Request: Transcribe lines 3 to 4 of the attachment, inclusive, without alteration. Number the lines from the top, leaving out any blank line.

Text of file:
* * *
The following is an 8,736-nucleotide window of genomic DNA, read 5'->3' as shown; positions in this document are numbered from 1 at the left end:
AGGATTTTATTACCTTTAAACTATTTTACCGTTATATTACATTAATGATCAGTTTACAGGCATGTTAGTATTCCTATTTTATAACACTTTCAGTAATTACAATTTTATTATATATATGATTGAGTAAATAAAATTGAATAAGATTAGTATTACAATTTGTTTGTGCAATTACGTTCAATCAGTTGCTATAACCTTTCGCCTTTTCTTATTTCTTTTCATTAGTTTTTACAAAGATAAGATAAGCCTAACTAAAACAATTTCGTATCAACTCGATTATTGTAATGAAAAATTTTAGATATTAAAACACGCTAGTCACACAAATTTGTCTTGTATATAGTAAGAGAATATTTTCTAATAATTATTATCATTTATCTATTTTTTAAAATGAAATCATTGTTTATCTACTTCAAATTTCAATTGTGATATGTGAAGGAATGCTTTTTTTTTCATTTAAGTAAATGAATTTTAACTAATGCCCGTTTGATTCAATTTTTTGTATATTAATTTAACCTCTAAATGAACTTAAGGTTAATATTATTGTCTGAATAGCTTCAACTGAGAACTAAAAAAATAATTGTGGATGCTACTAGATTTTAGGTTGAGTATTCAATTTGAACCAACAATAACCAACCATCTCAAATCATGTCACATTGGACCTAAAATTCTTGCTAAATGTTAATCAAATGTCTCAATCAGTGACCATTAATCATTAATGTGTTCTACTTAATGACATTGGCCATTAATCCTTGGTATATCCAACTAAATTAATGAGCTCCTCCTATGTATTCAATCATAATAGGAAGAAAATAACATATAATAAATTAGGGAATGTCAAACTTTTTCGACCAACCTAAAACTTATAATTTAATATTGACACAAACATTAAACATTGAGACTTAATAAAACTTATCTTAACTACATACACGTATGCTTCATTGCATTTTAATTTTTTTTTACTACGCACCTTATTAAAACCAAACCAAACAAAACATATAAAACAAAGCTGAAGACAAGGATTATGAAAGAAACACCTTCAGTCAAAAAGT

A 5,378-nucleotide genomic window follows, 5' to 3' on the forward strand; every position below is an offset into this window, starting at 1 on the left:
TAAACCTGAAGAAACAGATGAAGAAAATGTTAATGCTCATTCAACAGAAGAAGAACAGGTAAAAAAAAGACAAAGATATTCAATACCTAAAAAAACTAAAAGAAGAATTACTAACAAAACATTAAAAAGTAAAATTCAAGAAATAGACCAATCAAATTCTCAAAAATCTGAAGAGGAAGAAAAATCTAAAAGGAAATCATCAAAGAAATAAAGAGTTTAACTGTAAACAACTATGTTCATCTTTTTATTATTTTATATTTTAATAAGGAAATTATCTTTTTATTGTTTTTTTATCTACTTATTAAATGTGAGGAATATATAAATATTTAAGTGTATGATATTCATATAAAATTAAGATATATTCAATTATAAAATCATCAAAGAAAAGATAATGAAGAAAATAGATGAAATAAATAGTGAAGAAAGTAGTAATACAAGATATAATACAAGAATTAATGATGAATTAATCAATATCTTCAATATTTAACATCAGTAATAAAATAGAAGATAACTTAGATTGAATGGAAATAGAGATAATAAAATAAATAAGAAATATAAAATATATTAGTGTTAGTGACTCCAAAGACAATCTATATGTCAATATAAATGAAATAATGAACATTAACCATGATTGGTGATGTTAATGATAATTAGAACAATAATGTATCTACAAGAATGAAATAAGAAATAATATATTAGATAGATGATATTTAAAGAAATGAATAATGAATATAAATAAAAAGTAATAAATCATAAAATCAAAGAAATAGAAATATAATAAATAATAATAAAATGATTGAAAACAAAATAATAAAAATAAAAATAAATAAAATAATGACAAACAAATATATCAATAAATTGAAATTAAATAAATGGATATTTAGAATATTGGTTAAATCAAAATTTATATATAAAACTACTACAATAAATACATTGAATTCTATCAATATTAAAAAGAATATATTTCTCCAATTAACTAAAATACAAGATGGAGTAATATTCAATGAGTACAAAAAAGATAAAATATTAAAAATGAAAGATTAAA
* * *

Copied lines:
A 5,378-nucleotide genomic window follows, 5' to 3' on the forward strand; every position below is an offset into this window, starting at 1 on the left:
TAAACCTGAAGAAACAGATGAAGAAAATGTTAATGCTCATTCAACAGAAGAAGAACAGGTAAAAAAAAGACAAAGATATTCAATACCTAAAAAAACTAAAAGAAGAATTACTAACAAAACATTAAAAAGTAAAATTCAAGAAATAGACCAATCAAATTCTCAAAAATCTGAAGAGGAAGAAAAATCTAAAAGGAAATCATCAAAGAAATAAAGAGTTTAACTGTAAACAACTATGTTCATCTTTTTATTATTTTATATTTTAATAAGGAAATTATCTTTTTATTGTTTTTTTATCTACTTATTAAATGTGAGGAATATATAAATATTTAAGTGTATGATATTCATATAAAATTAAGATATATTCAATTATAAAATCATCAAAGAAAAGATAATGAAGAAAATAGATGAAATAAATAGTGAAGAAAGTAGTAATACAAGATATAATACAAGAATTAATGATGAATTAATCAATATCTTCAATATTTAACATCAGTAATAAAATAGAAGATAACTTAGATTGAATGGAAATAGAGATAATAAAATAAATAAGAAATATAAAATATATTAGTGTTAGTGACTCCAAAGACAATCTATATGTCAATATAAATGAAATAATGAACATTAACCATGATTGGTGATGTTAATGATAATTAGAACAATAATGTATCTACAAGAATGAAATAAGAAATAATATATTAGATAGATGATATTTAAAGAAATGAATAATGAATATAAATAAAAAGTAATAAATCATAAAATCAAAGAAATAGAAATATAATAAATAATAATAAAATGATTGAAAACAAAATAATAAAAATAAAAATAAATAAAATAATGACAAACAAATATATCAATAAATTGAAATTAAATAAATGGATATTTAGAATATTGGTTAAATCAAAATTTATATATAAAACTACTACAATAAATACATTGAATTCTATCAATATTAAAAAGAATATATTTCTCCAATTAACTAAAATACAAGATGGAGTAATATTCAATGAGTACAAAAAAGATAAAATATTAAAAATGAAAGATTAAA